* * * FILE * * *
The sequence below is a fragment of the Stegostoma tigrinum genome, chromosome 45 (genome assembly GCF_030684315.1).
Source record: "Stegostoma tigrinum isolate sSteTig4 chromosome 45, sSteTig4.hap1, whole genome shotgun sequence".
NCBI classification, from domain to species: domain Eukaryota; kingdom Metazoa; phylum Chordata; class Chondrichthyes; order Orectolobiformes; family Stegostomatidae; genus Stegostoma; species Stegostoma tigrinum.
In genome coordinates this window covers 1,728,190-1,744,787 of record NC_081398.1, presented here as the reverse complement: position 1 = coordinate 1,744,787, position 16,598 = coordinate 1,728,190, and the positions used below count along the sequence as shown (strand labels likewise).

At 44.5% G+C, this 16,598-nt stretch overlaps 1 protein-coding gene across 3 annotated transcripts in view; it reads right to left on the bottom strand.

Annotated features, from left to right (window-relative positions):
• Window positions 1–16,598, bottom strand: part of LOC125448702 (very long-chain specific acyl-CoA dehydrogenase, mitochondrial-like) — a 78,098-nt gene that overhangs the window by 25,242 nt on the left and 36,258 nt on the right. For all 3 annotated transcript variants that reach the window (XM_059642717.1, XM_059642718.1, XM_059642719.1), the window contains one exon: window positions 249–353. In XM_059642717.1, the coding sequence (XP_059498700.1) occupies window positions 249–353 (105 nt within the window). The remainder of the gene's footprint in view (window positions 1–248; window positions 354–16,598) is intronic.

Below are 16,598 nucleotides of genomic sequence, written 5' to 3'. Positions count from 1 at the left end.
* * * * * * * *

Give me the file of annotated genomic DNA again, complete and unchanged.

The sequence below is a fragment of the Stegostoma tigrinum genome, chromosome 45 (genome assembly GCF_030684315.1).
Source record: "Stegostoma tigrinum isolate sSteTig4 chromosome 45, sSteTig4.hap1, whole genome shotgun sequence".
NCBI classification, from domain to species: domain Eukaryota; kingdom Metazoa; phylum Chordata; class Chondrichthyes; order Orectolobiformes; family Stegostomatidae; genus Stegostoma; species Stegostoma tigrinum.
In genome coordinates this window covers 1,728,190-1,744,787 of record NC_081398.1, presented here as the reverse complement: position 1 = coordinate 1,744,787, position 16,598 = coordinate 1,728,190, and the positions used below count along the sequence as shown (strand labels likewise).

At 44.5% G+C, this 16,598-nt stretch overlaps 1 protein-coding gene across 3 annotated transcripts in view; it reads right to left on the bottom strand.

Annotated features, from left to right (window-relative positions):
• Window positions 1–16,598, bottom strand: part of LOC125448702 (very long-chain specific acyl-CoA dehydrogenase, mitochondrial-like) — a 78,098-nt gene that overhangs the window by 25,242 nt on the left and 36,258 nt on the right. For all 3 annotated transcript variants that reach the window (XM_059642717.1, XM_059642718.1, XM_059642719.1), the window contains one exon: window positions 249–353. In XM_059642717.1, the coding sequence (XP_059498700.1) occupies window positions 249–353 (105 nt within the window). The remainder of the gene's footprint in view (window positions 1–248; window positions 354–16,598) is intronic.

Below are 16,598 nucleotides of genomic sequence, written 5' to 3'. Positions count from 1 at the left end.